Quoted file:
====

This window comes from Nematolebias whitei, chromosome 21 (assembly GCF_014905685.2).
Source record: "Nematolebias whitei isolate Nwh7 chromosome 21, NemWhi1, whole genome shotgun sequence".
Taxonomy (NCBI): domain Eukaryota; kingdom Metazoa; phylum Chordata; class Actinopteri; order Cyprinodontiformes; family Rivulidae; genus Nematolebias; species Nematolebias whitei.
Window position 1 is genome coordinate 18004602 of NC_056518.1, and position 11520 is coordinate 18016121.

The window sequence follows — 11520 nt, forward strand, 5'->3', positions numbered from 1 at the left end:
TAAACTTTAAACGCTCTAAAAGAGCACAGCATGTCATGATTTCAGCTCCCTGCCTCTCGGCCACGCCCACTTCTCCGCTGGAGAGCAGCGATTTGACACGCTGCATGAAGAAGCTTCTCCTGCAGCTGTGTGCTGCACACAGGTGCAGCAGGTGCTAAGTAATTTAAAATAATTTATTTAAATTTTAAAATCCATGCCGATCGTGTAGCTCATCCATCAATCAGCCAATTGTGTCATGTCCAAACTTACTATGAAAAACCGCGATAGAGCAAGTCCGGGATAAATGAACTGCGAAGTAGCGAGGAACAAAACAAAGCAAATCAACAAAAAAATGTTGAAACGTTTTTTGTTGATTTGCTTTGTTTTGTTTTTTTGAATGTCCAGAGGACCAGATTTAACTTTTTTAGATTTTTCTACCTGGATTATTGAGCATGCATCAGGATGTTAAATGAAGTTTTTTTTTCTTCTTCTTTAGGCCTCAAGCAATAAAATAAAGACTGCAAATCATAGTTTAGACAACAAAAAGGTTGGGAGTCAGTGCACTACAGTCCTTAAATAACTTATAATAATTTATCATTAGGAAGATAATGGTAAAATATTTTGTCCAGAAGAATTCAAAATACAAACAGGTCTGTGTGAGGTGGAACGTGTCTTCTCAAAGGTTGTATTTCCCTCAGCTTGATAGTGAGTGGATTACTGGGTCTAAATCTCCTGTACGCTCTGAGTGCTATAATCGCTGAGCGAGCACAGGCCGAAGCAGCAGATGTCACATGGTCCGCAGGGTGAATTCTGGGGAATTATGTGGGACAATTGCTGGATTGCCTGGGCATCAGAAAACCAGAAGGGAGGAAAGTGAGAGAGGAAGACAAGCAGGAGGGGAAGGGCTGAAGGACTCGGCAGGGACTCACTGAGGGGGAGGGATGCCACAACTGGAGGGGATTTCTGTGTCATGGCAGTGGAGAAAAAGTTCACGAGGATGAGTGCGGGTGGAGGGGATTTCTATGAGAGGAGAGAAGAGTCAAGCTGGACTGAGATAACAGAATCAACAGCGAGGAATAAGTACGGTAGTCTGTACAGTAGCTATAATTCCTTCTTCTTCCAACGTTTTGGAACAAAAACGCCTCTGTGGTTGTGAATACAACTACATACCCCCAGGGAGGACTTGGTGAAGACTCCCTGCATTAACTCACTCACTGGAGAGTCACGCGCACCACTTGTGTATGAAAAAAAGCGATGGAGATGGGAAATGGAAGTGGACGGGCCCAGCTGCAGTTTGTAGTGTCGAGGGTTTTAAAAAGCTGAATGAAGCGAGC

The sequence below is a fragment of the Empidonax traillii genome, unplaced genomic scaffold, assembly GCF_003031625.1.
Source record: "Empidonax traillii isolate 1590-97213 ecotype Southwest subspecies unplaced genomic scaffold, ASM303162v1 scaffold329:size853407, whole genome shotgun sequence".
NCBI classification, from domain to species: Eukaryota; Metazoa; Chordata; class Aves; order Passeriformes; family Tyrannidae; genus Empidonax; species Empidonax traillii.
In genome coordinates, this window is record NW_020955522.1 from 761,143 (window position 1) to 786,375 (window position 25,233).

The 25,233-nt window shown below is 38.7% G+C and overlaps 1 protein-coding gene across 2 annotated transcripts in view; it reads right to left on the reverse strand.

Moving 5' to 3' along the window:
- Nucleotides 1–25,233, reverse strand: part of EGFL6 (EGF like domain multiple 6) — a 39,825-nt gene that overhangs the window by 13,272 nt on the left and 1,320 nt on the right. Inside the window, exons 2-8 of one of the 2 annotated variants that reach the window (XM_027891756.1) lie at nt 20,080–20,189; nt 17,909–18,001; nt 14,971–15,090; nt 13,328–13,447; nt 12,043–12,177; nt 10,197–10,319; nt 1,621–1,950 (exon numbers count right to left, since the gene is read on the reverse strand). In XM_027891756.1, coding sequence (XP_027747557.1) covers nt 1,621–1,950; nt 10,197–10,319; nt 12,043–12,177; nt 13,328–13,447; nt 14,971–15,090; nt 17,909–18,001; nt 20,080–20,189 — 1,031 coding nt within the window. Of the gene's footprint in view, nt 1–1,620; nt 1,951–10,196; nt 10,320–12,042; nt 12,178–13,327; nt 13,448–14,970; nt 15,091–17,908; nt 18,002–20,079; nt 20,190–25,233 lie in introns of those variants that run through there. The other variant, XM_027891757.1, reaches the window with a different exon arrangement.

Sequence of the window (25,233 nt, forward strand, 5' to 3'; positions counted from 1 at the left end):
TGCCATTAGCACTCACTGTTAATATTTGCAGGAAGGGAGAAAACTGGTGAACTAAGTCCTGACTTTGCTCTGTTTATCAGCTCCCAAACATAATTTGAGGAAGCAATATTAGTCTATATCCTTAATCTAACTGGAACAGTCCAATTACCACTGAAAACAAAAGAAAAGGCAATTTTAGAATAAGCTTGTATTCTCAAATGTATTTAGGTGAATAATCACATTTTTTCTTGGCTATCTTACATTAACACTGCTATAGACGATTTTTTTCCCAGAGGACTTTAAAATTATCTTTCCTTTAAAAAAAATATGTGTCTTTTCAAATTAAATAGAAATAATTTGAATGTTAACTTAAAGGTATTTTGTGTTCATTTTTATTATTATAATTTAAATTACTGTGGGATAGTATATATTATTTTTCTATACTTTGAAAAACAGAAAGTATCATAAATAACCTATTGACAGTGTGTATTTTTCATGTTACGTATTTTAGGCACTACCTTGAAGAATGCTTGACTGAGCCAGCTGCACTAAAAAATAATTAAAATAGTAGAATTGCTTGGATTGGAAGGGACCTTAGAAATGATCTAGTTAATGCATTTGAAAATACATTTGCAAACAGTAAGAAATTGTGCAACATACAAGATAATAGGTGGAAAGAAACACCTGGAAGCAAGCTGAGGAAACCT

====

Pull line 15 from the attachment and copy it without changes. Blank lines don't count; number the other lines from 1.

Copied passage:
TGCCATTAGCACTCACTGTTAATATTTGCAGGAAGGGAGAAAACTGGTGAACTAAGTCCTGACTTTGCTCTGTTTATCAGCTCCCAAACATAATTTGAGGAAGCAATATTAGTCTATATCCTTAATCTAACTGGAACAGTCCAATTACCACTGAAAACAAAAGAAAAGGCAATTTTAGAATAAGCTTGTATTCTCAAATGTATTTAGGTGAATAATCACATTTTTTCTTGGCTATCTTACATTAACACTGCTATAGACGATTTTTTTCCCAGAGGACTTTAAAATTATCTTTCCTTTAAAAAAAATATGTGTCTTTTCAAATTAAATAGAAATAATTTGAATGTTAACTTAAAGGTATTTTGTGTTCATTTTTATTATTATAATTTAAATTACTGTGGGATAGTATATATTATTTTTCTATACTTTGAAAAACAGAAAGTATCATAAATAACCTATTGACAGTGTGTATTTTTCATGTTACGTATTTTAGGCACTACCTTGAAGAATGCTTGACTGAGCCAGCTGCACTAAAAAATAATTAAAATAGTAGAATTGCTTGGATTGGAAGGGACCTTAGAAATGATCTAGTTAATGCATTTGAAAATACATTTGCAAACAGTAAGAAATTGTGCAACATACAAGATAATAGGTGGAAAGAAACACCTGGAAGCAAGCTGAGGAAACCT